Idaho Engineering Professor Receives Presidential Award for Innovation and Social Impact
Monday, February 2 2009
Feb. 2, 2009
Photos are available at www.today.uidaho.edu/PhotoList.aspx
Written by Leah Andrews
MOSCOW, Idaho – Aaron Thomas, an associate professor with the University of Idaho’s Chemical Engineering department, recently traveled to the White House to receive the Presidential Early Career Award for Scientists and Engineers.
The award is given for a combination of innovative research and community service demonstrated through scientific leadership and community outreach.
“My outreach goals are to increase the number of students in science and engineering, specifically Native American/Alaska Native students,” said Thomas, who is a member of the Navajo tribe from New Mexico, and has been involved in a number of outreach programs at the University of Idaho and around the region. “Many people have helped me throughout my career, both as a student and as a faculty member, to reach my current position at the University of Idaho. I feel that it is my responsibility to do the same for other students, specifically Native students in the community. I believe my background and my position provides me unique opportunity to positively impact the Native community.”
“The College of Engineering is proud to have Dr. Thomas on our faculty,” said Don Blackketter, dean of the College of Engineering. "I appreciate his willingness to share his time and talents with young people. He motivates us all to give back to our community and to achieve our fullest potential."
Thomas gives demonstrations and presentations at schools within the tribal communities, and mentors native high school students in the summer through the Helping Orient Indian Students and Teachers (HOIST) program in the science, technology, engineering and math fields at Idaho. He also is one of the principal investigators in the Alaska Native Science and Engineering Program in Idaho, which brings University of Idaho faculty and students to the Nez Perce and Coeur d’Alene tribes to build computers with students and encourages them to consider careers in math engineering and science.
“I believe that as an educator at a learning institution, our responsibility goes beyond the classroom and our labs,” said Thomas. “This award shows that one of the goals of the scientific community in the United States is not just good research, but your impact on society as a whole as well.”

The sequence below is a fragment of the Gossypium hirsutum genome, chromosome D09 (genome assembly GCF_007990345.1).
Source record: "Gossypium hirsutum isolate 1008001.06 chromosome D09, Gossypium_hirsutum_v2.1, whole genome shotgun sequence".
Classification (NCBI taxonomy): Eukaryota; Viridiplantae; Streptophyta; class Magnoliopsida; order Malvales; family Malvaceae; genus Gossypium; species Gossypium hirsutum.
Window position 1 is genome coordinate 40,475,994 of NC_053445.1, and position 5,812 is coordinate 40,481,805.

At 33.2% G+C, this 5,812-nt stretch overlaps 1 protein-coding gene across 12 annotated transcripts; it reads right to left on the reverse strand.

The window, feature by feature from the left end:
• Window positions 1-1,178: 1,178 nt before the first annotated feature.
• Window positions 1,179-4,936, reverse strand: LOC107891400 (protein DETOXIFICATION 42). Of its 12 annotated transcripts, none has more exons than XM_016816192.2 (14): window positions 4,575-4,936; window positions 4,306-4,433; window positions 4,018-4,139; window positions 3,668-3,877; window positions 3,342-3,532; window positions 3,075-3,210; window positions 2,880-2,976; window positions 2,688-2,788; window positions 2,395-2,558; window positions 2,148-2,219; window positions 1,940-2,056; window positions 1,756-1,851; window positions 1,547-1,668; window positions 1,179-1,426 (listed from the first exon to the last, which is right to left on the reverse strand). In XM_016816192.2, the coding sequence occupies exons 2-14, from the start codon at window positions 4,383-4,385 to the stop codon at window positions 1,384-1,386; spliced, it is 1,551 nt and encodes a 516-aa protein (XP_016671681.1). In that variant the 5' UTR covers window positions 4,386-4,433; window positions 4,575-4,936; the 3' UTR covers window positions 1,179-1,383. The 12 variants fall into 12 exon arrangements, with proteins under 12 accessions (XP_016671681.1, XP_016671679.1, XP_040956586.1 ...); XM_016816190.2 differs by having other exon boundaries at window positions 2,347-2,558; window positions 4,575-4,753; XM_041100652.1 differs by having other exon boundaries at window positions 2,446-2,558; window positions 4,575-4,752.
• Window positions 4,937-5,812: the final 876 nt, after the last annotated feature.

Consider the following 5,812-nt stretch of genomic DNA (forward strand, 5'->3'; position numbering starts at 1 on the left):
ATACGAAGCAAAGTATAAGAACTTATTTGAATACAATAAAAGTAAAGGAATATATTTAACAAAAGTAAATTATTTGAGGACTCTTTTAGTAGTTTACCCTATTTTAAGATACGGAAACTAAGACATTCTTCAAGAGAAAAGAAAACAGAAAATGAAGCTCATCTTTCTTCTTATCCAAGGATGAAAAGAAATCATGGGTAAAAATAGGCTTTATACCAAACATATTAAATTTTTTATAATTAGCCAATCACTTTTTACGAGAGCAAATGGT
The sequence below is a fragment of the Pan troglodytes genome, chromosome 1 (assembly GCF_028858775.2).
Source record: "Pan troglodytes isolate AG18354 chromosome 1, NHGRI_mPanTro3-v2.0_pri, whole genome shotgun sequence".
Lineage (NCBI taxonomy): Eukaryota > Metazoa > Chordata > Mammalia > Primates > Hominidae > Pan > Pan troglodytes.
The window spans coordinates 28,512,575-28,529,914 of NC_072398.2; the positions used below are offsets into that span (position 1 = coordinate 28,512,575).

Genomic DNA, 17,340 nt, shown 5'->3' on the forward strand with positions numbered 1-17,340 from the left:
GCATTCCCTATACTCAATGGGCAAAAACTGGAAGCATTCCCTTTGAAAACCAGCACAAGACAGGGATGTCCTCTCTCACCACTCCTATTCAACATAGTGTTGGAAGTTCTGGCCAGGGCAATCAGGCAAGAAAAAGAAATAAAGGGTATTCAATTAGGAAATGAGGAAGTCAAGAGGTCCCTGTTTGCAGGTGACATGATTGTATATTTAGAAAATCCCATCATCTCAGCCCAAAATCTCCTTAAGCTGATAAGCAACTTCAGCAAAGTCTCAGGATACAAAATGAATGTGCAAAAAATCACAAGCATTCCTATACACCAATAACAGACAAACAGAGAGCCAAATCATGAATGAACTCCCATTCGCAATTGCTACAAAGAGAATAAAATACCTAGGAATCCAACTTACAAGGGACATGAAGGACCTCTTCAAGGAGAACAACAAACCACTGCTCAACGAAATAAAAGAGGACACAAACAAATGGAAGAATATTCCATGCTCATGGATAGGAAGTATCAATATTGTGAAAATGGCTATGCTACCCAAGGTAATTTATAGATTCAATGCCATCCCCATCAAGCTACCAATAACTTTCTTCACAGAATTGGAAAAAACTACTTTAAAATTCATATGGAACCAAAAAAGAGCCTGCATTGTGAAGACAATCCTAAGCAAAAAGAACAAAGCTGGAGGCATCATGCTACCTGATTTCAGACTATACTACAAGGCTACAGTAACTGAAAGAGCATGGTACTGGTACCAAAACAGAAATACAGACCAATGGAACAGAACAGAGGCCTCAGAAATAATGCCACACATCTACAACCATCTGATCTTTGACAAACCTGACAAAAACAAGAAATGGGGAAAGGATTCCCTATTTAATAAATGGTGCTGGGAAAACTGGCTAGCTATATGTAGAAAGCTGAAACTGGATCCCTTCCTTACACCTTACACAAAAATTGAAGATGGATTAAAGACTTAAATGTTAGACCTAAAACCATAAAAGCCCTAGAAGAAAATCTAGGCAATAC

Thomas’ research in chemical engineering involves separating biological species on the micro-scale and separating contaminant gases on a larger scale, by employing a novel mechanical separation mechanism that uses oscillatory flows.
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About the University of Idaho
Founded in 1889, the University of Idaho is the state’s flagship higher-education institution and its principal graduate education and research university, bringing insight and innovation to the state, the nation and the world. University researchers attract nearly $100 million in research grants and contracts each year; the University of Idaho is the only institution in the state to earn the prestigious Carnegie Foundation ranking for high research activity. The university’s student population includes first-generation college students and ethnically diverse scholars. Offering more than 150 degree options in 10 colleges, the university combines the strengths of a large university with the intimacy of small learning communities. For information, visit www.uidaho.edu
Media Contact: Leah Andrews College of Engineering, University of Idaho, (208) 885-7978, email@example.com
About the University of Idaho
The University of Idaho helps students to succeed and become leaders. Its land-grant mission furthers innovative scholarly and creative research to grow Idaho's economy and serve a statewide community. From its main campus in Moscow, Idaho, to 70 research and academic locations statewide, U-Idaho emphasizes real-world application as part of its student experience. U-Idaho combines the strength of a large university with the intimacy of small learning communities. It is home to the Vandals. For information, visit www.uidaho.edu